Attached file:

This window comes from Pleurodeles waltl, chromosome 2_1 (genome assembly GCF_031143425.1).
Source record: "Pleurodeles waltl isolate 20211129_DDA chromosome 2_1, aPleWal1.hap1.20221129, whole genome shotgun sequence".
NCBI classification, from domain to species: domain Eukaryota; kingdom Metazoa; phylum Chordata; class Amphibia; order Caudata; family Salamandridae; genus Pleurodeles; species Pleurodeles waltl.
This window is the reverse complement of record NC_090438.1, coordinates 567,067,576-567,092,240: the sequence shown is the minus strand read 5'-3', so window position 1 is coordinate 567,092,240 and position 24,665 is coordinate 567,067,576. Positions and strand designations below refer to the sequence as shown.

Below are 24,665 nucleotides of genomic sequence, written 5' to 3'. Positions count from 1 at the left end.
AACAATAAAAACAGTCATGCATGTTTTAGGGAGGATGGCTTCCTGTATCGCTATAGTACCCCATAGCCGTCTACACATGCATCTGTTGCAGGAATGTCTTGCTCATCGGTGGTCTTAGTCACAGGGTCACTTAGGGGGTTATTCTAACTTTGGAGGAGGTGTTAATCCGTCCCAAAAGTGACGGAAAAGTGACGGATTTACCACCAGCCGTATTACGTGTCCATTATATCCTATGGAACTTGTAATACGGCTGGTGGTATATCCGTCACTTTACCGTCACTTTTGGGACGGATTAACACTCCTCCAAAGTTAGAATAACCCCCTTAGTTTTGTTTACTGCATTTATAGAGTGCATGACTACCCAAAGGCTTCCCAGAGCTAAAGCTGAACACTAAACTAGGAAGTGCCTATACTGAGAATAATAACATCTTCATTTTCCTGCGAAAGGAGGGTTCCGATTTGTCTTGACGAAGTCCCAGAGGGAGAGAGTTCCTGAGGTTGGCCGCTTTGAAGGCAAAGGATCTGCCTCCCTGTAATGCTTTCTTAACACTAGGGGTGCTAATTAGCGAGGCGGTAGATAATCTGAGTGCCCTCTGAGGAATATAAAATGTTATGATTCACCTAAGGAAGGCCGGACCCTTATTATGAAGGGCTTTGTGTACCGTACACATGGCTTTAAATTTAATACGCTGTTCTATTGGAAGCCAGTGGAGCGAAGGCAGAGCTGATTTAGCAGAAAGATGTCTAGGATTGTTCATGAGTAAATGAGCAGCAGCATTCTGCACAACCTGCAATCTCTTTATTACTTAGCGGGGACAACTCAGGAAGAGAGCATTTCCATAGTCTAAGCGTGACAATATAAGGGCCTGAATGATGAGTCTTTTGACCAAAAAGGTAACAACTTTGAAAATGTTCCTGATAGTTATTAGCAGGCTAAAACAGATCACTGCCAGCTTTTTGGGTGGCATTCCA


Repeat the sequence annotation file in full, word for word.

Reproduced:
This window comes from Pleurodeles waltl, chromosome 2_1 (genome assembly GCF_031143425.1).
Source record: "Pleurodeles waltl isolate 20211129_DDA chromosome 2_1, aPleWal1.hap1.20221129, whole genome shotgun sequence".
NCBI classification, from domain to species: domain Eukaryota; kingdom Metazoa; phylum Chordata; class Amphibia; order Caudata; family Salamandridae; genus Pleurodeles; species Pleurodeles waltl.
This window is the reverse complement of record NC_090438.1, coordinates 567,067,576-567,092,240: the sequence shown is the minus strand read 5'-3', so window position 1 is coordinate 567,092,240 and position 24,665 is coordinate 567,067,576. Positions and strand designations below refer to the sequence as shown.

Below are 24,665 nucleotides of genomic sequence, written 5' to 3'. Positions count from 1 at the left end.
AACAATAAAAACAGTCATGCATGTTTTAGGGAGGATGGCTTCCTGTATCGCTATAGTACCCCATAGCCGTCTACACATGCATCTGTTGCAGGAATGTCTTGCTCATCGGTGGTCTTAGTCACAGGGTCACTTAGGGGGTTATTCTAACTTTGGAGGAGGTGTTAATCCGTCCCAAAAGTGACGGAAAAGTGACGGATTTACCACCAGCCGTATTACGTGTCCATTATATCCTATGGAACTTGTAATACGGCTGGTGGTATATCCGTCACTTTACCGTCACTTTTGGGACGGATTAACACTCCTCCAAAGTTAGAATAACCCCCTTAGTTTTGTTTACTGCATTTATAGAGTGCATGACTACCCAAAGGCTTCCCAGAGCTAAAGCTGAACACTAAACTAGGAAGTGCCTATACTGAGAATAATAACATCTTCATTTTCCTGCGAAAGGAGGGTTCCGATTTGTCTTGACGAAGTCCCAGAGGGAGAGAGTTCCTGAGGTTGGCCGCTTTGAAGGCAAAGGATCTGCCTCCCTGTAATGCTTTCTTAACACTAGGGGTGCTAATTAGCGAGGCGGTAGATAATCTGAGTGCCCTCTGAGGAATATAAAATGTTATGATTCACCTAAGGAAGGCCGGACCCTTATTATGAAGGGCTTTGTGTACCGTACACATGGCTTTAAATTTAATACGCTGTTCTATTGGAAGCCAGTGGAGCGAAGGCAGAGCTGATTTAGCAGAAAGATGTCTAGGATTGTTCATGAGTAAATGAGCAGCAGCATTCTGCACAACCTGCAATCTCTTTATTACTTAGCGGGGACAACTCAGGAAGAGAGCATTTCCATAGTCTAAGCGTGACAATATAAGGGCCTGAATGATGAGTCTTTTGACCAAAAAGGTAACAACTTTGAAAATGTTCCTGATAGTTATTAGCAGGCTAAAACAGATCACTGCCAGCTTTTTGGGTGGCATTCCA